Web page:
|He Guoqiang (R), a member of the Standing Committee of the Political Bureau of the Communist Party of China (CPC) Central Committee and secretary of the CPC Central Commission for Discipline Inspection, shakes hands with Botswana's former president Festus Mogae in Beijing, capital of China, May 23, 2012. He met with representatives attending the 2012 Understanding and Cooperation Dialogue on Wednesday.(Xinhua/Xie Huanchi)
BEIJING, May 23 (Xinhua) -- He Guoqiang, a senior Communist Party of China (CPC) official, on Wednesday met with delegates of a forum discussing international relations and vowed to enhance people-to-people exchanges with foreign countries.
He, a member of the Standing Committee of the Political Bureau of the CPC Central Committee, said that enhancing international understanding and cooperation is an important way to promote world peace and stability as well as the development and prosperity of the world's nations.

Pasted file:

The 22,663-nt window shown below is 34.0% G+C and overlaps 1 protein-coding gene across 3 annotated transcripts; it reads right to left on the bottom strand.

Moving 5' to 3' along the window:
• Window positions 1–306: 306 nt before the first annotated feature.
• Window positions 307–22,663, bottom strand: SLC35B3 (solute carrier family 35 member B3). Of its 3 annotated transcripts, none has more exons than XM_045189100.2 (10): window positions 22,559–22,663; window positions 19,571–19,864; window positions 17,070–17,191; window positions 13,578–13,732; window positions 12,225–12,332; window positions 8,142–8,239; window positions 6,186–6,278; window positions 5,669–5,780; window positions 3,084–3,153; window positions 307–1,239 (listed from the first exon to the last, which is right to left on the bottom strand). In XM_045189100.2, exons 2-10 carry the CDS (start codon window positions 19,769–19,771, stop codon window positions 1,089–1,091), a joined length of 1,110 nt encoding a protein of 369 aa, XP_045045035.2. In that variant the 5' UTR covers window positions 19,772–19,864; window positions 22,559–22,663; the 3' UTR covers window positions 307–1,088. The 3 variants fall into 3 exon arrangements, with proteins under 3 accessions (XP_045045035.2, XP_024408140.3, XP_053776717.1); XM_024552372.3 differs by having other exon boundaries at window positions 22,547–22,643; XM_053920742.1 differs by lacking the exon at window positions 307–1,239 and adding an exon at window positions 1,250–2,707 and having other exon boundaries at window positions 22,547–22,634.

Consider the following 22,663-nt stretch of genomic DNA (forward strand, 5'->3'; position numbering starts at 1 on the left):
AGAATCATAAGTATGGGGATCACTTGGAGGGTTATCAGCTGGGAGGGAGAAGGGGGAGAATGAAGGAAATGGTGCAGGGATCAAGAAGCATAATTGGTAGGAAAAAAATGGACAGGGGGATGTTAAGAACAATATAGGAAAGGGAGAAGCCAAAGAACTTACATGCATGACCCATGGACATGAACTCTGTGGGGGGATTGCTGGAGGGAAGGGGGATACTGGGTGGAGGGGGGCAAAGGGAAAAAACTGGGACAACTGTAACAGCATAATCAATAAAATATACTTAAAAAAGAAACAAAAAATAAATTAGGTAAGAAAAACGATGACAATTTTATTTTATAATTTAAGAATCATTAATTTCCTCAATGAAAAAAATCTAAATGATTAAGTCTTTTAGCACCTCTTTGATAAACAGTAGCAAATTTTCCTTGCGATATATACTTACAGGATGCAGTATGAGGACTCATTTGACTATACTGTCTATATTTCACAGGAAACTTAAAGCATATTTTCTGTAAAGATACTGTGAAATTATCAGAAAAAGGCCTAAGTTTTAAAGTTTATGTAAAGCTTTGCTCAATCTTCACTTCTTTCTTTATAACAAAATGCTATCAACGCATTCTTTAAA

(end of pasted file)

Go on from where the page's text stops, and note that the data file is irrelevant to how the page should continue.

China is ready to promote friendly exchanges with foreign countries through multiple channels and in various forms, so as to increase mutual understanding and beef up pragmatic cooperation, he told delegates of the 2012 Understanding and Cooperation Dialogue.
The CPC and the Chinese government attach great importance to people-to-people exchanges, and encourage and support non-governmental organizations in different countries to strengthen communication, he said.
He expressed hope that the Dialogue will become a new platform for deepening friendship between Chinese people and the rest of the world.
Festus Mogae, former president of Botswana, said the dialogue has become a bridge for understanding and cooperation among non-governmental groups of different countries.
Mogae voiced appreciation for China's stance on boosting exchanges with international communities and hope that exchanges and cooperation with non-governmental organizations in China can be enhanced.
The Dialogue, hosted by the Chinese Association for International Understanding and the China Foundation for Peace and Development on Tuesday, was attended by more than 60 former politicians and heads of non-governmental organizations from nearly 20 nations.